Jaffe, Sarah


Destroying Communities, Abusing Workers: What's Still the Matter With Walmart

By Sarah Jaffe
AlterNet

This past week marked the 50th anniversary of the opening of the first Wal-Mart store. From Rogers, Arkansas, Wal-Mart has sprawled across the globe, opening some 10,000 stores and becoming the world's second-largest corporation—amassing a fortune for the Walton family, and gutting the American middle class.

With all their money and power, it might seem that Wal-Mart's hold on the country is unshakeable. Yet the retail giant is facing a bit of a perfect storm in terms of its reputation right now. Revelations of horrific abuses at one of its U.S. suppliers and of bribes the company paid in Mexico, as well as communities fighting fiercely against Wal-Marts in their neighborhoods, are pushing the big-box giant into damage control mode.

Wall Street-Inflated Student Debt Bubble Hits $1 Trillion; Debtors Rally for Relief

By Sarah Jaffe
AlterNet

You could call it a bubble, but it's more like a ball and chain. Bubbles are, after all, light and airy.

The collective weight of American student debt is now over $1 trillion, and that weight is a drag not just on those paying the debt, but on our entire economy. It's hard to calculate exactly, because the lenders are notoriously unwilling to hand over their data, and with students defaulting at ever-higher rates, interest rates and fees are always changing, adding constantly to the weight of the burden college graduates (and those who didn't graduate but still have to pay off the loans they took out in more hopeful times) carry.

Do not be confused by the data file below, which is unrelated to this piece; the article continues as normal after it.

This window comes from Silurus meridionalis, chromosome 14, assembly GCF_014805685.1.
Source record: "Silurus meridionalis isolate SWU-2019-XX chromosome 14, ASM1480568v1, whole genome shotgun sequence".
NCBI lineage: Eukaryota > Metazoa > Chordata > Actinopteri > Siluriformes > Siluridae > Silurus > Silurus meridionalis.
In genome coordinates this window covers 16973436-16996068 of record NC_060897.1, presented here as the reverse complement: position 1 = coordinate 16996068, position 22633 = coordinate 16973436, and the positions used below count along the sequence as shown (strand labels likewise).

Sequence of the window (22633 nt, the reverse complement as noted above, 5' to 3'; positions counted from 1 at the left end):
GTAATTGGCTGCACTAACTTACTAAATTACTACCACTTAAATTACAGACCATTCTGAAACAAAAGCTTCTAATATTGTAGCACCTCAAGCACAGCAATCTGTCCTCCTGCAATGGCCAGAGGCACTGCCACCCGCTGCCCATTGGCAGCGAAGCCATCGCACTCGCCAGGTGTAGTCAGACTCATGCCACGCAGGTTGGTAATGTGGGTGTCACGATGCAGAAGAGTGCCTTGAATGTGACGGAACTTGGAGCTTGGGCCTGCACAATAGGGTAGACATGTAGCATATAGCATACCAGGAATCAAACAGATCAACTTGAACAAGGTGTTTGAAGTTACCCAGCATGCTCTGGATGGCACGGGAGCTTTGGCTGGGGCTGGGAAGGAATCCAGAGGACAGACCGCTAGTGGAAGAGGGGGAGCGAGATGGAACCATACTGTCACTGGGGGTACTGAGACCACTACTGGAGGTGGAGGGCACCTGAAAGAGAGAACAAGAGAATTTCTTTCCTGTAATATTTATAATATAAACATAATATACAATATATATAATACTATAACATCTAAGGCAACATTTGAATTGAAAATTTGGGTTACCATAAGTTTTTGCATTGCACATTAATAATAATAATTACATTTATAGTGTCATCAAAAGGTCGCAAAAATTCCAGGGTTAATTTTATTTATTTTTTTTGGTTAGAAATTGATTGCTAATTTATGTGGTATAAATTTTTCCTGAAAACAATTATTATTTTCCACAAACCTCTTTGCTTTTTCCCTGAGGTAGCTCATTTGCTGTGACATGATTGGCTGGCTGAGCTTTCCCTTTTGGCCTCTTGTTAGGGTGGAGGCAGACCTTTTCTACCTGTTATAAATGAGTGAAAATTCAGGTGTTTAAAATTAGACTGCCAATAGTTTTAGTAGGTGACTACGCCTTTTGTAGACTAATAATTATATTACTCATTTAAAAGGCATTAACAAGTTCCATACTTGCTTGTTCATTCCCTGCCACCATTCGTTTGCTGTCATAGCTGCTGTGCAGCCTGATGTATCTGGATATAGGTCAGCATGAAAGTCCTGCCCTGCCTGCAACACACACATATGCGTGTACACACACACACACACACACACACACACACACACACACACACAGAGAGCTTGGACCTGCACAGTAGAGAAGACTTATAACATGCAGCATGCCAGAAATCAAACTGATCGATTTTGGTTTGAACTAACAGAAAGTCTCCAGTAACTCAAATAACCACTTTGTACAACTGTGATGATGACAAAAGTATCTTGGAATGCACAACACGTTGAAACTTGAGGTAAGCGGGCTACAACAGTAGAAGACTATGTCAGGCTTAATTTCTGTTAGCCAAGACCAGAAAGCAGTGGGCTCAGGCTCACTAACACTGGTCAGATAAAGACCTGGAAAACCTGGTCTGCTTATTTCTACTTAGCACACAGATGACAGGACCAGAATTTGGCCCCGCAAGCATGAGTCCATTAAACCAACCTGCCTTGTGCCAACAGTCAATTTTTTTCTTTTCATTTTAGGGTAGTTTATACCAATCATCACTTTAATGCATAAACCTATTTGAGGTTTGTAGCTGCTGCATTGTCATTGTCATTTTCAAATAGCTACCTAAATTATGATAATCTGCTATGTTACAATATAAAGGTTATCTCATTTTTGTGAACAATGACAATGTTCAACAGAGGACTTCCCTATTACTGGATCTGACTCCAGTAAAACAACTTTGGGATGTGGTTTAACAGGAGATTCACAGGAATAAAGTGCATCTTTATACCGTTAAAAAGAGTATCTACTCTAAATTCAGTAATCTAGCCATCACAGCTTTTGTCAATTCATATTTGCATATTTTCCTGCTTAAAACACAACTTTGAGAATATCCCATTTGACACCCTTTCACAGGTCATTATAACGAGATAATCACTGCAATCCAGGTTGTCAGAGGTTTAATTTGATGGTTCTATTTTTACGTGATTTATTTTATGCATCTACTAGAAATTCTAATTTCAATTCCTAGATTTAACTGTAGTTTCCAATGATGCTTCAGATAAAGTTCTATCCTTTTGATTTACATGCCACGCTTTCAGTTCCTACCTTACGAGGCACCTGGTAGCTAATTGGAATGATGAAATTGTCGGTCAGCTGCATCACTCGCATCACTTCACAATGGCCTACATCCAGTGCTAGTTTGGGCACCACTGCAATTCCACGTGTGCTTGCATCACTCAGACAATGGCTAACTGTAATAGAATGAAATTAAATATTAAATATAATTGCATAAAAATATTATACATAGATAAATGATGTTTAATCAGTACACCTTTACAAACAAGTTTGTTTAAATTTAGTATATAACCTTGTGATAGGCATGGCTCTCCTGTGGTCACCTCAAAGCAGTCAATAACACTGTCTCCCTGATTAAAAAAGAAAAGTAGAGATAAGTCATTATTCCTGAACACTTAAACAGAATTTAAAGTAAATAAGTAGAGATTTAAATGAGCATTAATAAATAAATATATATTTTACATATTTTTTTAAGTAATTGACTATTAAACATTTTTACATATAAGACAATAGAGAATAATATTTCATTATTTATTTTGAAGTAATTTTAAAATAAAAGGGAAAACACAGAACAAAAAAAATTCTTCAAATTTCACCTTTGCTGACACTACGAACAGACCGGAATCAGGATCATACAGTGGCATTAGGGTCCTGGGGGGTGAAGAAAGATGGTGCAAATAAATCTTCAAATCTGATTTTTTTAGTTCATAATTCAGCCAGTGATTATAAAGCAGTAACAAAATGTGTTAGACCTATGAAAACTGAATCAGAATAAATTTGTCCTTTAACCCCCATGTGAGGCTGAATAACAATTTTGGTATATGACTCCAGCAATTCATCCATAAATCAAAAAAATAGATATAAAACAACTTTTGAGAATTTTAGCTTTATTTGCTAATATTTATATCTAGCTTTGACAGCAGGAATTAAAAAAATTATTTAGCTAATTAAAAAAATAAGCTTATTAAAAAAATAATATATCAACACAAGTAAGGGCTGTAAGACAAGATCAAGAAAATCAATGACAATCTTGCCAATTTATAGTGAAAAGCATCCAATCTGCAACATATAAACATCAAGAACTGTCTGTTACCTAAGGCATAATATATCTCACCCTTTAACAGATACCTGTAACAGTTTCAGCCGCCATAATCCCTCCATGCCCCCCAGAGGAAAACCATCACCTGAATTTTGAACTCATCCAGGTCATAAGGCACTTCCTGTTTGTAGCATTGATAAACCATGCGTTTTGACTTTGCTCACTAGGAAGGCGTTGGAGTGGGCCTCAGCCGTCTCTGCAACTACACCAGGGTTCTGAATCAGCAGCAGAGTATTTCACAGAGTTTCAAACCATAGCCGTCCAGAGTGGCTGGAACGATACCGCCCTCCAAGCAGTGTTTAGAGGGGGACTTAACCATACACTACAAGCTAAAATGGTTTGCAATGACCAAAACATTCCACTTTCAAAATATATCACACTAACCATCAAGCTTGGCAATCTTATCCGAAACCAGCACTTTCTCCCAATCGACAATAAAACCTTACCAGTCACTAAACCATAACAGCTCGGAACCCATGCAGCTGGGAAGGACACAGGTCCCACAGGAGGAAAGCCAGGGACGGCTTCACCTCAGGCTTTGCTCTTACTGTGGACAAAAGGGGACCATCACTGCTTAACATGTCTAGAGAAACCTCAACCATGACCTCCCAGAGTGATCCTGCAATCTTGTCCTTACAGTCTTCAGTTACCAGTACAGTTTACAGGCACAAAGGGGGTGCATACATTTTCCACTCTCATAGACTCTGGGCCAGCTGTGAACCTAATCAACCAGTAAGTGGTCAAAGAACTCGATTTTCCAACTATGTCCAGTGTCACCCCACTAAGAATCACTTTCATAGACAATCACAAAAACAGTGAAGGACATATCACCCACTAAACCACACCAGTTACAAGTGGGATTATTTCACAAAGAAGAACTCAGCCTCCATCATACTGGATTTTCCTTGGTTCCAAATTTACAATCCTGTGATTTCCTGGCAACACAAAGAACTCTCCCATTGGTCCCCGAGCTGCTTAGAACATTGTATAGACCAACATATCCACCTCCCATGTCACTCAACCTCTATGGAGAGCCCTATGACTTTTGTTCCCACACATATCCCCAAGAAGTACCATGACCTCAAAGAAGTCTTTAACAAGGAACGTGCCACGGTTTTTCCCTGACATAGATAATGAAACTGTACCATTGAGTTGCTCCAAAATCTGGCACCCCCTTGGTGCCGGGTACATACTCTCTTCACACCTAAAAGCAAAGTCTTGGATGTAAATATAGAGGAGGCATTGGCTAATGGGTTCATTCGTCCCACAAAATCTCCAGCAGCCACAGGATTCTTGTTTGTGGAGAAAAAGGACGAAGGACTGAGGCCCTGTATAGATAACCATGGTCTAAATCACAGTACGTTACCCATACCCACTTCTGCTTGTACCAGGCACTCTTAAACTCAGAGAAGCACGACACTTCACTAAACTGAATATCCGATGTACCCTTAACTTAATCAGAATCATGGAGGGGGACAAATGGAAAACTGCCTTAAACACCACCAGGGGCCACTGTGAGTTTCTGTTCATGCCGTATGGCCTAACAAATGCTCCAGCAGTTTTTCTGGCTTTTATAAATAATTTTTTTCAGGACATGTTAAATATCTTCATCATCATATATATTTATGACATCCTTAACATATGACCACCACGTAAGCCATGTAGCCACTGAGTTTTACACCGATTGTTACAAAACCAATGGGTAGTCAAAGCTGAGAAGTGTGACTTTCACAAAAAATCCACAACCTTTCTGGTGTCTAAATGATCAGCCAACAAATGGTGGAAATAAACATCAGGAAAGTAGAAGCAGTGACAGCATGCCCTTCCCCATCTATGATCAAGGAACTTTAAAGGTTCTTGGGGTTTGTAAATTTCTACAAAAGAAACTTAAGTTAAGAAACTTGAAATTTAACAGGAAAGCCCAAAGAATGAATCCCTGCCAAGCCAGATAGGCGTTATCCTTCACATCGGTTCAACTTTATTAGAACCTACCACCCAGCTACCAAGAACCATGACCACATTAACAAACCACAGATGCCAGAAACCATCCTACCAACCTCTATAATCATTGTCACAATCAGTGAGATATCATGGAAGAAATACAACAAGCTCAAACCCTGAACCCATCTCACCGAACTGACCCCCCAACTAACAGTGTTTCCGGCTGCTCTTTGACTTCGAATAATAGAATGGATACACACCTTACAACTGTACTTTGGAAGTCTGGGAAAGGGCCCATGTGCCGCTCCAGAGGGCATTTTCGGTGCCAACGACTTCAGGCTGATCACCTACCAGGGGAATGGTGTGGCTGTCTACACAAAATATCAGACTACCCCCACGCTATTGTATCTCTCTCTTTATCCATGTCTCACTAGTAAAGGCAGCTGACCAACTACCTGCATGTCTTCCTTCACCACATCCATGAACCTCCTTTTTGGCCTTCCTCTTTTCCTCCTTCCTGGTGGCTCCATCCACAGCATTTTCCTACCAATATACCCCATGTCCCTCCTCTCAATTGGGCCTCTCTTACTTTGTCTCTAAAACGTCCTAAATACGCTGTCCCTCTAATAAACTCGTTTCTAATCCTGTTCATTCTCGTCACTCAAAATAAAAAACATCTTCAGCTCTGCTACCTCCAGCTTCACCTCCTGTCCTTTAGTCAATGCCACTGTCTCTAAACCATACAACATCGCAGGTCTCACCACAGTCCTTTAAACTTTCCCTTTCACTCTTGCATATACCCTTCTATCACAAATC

4 Ways the Big Banks are Still Screwing Homeowners — And How They're Fighting Back

By Sarah Jaffe
AlterNet

It's been five years since the bursting of the housing bubble kicked off the financial crisis that shook the world.

And in those years, the banks received trillions in bailouts and ultra-low-interest loans while millions of homeowners around the country have been left to fend for themselves as they faced down foreclosure with little help from the government. Banks have foreclosed on 4 million homes since 2007, and there are millions more to come. Proposed settlements have been weak, and programs designed to help keep people in their family homes have done little other than funnel money back into the pockets of the same bankers who created the crisis.

Offensive Is Nothing New: Rush Limbaugh's 5 Worst Remarks

By Sarah Jaffe
AlterNet

Has Rush Limbaugh finally gone too far?

Despite a notably insincere apology for calling Georgetown law student Sandra Fluke a “slut” and a “prostitute” for the crime of using birth control pills, Limbaugh is shedding advertisers like mad. As of Monday evening, nine companies —including AOL (UPDATE: 39 advertisers now reported to have dropped Limbaugh), the parent company of the Huffington Post -- have stopped buying time on Limbaugh's radio show, and at least a couple say they have severed ties with the program permanently.

Is Congress Going to Double the Interest on Your Student Loan?

By Sarah Jaffe
AlterNet